The National Weather Service confirmed 15 tornadoes in Marshall County on April 27, 2011, the most of any county in the state.
The Marshal County Emergency Management Agency plans to use what happened last April to help teach people how to spot storms in their area.
With Alabama’s major tornado season right around the corner, the EMA is hosting a storm spotter class Thursday, February 9, 2012 from 6:00 pm to 8:00 pm at the Guntersville Town Hall.
The class is free and open to the public.
The NWS will run the two hour class.
In the class, you’ll learn how to look at the clouds and understand what they’re doing.
The NWS will also teach you the proper way to report storms.
The EMA and NWS offices rely on their network of trained spotters when severe weather strikes.
“We cannot accurately forecast what’s going on in specific neighborhoods,” said MCEMA operations support officer George Harwell. “If we rely on things like radar to tell us what’s happening, that can’t look low down on the ground, what’s happening right in their neighborhood, so it’s protection for them and their neighbors.”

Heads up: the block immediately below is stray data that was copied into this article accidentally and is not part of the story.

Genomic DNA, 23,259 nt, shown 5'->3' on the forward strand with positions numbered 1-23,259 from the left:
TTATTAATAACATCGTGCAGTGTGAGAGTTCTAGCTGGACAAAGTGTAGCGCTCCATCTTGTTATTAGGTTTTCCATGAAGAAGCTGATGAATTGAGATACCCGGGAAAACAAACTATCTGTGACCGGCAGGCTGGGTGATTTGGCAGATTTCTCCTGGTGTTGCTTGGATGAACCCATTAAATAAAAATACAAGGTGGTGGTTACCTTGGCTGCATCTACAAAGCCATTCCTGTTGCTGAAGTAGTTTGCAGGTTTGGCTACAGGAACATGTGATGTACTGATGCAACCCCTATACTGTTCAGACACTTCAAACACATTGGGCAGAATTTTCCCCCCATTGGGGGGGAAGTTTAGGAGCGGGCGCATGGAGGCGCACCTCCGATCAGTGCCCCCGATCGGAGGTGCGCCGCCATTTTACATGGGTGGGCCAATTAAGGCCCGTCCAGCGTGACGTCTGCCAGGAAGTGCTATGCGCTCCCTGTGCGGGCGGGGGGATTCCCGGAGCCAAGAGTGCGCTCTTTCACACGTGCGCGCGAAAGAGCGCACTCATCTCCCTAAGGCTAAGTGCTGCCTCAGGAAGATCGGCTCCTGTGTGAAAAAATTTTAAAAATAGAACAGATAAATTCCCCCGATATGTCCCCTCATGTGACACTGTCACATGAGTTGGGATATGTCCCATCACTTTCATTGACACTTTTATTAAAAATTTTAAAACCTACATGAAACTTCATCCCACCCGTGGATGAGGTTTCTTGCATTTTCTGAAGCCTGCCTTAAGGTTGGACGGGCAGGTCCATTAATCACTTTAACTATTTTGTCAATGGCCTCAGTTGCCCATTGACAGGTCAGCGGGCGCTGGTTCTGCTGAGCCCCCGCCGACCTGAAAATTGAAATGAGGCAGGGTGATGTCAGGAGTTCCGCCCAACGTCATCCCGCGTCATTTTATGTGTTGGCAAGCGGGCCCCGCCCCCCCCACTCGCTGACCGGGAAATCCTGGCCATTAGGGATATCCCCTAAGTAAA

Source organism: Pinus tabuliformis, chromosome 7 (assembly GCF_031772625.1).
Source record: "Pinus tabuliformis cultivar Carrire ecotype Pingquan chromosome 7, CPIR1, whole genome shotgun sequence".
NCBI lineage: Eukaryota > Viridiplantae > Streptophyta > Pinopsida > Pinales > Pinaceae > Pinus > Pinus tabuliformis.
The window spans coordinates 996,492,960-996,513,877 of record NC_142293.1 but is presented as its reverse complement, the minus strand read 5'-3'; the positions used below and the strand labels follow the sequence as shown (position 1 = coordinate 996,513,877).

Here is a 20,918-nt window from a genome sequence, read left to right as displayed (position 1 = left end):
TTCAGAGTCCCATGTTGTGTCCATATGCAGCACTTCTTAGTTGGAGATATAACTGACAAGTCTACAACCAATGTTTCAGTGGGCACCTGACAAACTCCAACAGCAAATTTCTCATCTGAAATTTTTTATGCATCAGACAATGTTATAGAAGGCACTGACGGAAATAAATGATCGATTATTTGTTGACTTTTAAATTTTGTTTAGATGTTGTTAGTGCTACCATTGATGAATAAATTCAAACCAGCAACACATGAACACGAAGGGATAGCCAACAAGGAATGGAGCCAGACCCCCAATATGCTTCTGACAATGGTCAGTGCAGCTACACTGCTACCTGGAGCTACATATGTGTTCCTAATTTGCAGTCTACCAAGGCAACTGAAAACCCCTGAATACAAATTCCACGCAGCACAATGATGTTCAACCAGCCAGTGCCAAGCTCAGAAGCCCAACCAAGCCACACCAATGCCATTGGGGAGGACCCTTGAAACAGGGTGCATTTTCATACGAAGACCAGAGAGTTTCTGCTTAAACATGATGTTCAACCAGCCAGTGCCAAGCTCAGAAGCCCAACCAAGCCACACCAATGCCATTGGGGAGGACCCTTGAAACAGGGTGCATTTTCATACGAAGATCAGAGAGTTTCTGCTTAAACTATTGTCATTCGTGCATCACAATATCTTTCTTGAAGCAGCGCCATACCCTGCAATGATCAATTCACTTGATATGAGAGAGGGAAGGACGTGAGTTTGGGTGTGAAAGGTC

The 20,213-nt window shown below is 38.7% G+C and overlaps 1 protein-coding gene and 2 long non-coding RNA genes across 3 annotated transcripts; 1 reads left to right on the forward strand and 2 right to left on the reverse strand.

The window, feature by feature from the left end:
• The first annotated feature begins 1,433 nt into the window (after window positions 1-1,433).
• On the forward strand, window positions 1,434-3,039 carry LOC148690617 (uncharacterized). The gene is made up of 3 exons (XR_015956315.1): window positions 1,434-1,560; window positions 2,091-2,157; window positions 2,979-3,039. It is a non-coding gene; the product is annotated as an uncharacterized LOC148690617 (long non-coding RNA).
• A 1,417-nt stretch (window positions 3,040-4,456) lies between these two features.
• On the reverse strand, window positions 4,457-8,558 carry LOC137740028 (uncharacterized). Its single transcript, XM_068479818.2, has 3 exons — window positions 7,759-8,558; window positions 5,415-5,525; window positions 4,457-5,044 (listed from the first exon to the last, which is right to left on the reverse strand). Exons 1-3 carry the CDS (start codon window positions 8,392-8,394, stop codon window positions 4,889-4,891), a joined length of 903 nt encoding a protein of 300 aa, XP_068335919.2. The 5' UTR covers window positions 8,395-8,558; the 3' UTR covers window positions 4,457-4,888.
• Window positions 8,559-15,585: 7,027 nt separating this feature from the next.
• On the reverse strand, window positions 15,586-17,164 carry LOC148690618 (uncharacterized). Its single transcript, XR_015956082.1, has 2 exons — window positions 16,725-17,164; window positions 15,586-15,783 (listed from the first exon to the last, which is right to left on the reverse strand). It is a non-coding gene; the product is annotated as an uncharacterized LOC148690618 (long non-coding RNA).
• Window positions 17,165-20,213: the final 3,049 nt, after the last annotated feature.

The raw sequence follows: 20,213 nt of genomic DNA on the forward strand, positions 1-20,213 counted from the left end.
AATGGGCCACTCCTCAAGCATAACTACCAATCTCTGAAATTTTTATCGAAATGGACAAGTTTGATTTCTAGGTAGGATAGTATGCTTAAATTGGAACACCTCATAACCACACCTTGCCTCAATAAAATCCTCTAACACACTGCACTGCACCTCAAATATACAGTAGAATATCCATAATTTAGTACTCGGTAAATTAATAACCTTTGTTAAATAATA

The MCEMA began holding storm spotter classes about three years ago, one before the spring storm season and one in the fall before hurricane season.
Harwell said that he has noticed an increase in the frequency of reports from spotters since the classes started.